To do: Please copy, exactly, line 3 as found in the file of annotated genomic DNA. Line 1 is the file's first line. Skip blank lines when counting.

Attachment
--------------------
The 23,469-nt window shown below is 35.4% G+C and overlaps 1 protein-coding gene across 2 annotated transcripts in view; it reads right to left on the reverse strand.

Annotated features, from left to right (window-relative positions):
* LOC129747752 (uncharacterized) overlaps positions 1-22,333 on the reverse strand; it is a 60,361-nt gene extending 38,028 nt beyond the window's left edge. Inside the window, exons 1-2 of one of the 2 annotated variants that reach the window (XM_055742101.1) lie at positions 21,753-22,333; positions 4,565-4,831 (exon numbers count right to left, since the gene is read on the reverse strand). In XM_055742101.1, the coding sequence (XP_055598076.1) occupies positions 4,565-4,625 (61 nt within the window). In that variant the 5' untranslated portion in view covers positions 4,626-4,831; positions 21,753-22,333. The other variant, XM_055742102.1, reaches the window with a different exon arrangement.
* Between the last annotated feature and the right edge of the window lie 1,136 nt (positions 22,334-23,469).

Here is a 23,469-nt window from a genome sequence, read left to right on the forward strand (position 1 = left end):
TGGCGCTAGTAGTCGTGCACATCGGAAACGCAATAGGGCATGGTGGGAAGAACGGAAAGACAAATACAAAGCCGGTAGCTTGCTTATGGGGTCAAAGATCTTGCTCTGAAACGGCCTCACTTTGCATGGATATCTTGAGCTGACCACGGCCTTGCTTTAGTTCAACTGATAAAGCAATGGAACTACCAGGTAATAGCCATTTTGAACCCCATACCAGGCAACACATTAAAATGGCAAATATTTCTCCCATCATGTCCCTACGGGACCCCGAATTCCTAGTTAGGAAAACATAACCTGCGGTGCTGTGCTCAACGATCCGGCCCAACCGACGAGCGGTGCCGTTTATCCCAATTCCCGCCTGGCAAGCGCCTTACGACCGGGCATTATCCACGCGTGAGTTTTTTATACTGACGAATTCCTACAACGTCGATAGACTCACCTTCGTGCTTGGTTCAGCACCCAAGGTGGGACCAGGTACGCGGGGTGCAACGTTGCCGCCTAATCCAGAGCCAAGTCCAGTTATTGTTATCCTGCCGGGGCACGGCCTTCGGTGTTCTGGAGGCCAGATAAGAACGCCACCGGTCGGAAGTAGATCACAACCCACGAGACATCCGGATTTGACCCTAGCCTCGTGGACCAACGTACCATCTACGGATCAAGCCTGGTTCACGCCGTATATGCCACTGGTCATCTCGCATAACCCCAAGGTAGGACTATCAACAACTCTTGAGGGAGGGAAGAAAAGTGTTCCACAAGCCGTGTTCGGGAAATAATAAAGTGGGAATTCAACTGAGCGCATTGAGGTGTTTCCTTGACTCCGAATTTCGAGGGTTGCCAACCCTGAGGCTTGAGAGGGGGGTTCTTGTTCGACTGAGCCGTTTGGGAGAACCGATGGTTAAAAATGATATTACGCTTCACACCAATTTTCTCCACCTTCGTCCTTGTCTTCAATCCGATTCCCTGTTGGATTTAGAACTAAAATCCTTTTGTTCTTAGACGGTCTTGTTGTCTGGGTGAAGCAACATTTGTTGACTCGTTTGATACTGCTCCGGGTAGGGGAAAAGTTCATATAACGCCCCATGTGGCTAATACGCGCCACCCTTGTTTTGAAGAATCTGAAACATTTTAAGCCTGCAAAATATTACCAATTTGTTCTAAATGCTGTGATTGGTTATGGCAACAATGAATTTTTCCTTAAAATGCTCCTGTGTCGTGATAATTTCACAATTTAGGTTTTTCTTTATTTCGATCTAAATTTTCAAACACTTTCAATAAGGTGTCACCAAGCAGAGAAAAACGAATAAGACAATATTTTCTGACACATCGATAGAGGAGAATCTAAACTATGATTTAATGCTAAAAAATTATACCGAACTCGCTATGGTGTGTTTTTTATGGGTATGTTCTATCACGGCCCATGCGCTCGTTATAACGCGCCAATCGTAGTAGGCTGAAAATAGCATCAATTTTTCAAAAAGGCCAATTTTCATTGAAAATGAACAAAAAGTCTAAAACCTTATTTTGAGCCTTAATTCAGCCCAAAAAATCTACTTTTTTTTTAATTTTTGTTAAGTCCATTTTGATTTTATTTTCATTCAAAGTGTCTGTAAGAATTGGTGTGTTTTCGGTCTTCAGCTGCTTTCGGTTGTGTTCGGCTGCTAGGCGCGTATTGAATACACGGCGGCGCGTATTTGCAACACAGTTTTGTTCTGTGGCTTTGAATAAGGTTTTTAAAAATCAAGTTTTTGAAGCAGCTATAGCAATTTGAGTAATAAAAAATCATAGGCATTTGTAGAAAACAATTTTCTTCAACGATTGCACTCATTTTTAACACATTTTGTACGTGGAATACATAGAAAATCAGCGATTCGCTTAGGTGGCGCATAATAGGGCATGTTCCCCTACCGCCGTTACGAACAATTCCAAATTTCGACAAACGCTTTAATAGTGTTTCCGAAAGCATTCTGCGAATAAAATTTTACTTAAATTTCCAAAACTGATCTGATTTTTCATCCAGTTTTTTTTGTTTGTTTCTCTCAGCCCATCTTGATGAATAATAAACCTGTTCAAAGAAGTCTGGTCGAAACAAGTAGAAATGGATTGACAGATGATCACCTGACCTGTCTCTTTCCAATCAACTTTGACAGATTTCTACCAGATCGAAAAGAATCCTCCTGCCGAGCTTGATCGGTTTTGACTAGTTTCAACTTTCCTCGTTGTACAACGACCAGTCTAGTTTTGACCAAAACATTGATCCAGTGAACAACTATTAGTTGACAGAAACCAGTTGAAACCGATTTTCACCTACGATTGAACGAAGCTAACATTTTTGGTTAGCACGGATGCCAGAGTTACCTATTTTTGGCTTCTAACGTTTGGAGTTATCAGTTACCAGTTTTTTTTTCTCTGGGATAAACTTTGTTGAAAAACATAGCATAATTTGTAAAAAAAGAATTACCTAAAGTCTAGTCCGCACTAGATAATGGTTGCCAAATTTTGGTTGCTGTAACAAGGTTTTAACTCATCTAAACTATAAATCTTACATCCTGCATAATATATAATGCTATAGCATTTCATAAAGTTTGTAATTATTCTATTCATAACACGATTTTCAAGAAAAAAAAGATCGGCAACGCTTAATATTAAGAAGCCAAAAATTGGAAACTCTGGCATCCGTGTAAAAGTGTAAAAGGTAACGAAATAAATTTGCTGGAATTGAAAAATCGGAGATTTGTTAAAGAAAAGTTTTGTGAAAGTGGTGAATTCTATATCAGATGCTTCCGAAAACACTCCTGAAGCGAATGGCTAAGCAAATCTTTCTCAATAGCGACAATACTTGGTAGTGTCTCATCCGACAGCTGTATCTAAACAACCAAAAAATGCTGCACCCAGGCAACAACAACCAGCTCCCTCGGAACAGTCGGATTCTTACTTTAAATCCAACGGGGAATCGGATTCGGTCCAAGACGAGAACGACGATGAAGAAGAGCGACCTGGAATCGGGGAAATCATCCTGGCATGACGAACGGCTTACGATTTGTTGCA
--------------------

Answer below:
* LOC129747752 (uncharacterized) overlaps positions 1-22,333 on the reverse strand; it is a 60,361-nt gene extending 38,028 nt beyond the window's left edge. Inside the window, exons 1-2 of one of the 2 annotated variants that reach the window (XM_055742101.1) lie at positions 21,753-22,333; positions 4,565-4,831 (exon numbers count right to left, since the gene is read on the reverse strand). In XM_055742101.1, the coding sequence (XP_055598076.1) occupies positions 4,565-4,625 (61 nt within the window). In that variant the 5' untranslated portion in view covers positions 4,626-4,831; positions 21,753-22,333. The other variant, XM_055742102.1, reaches the window with a different exon arrangement.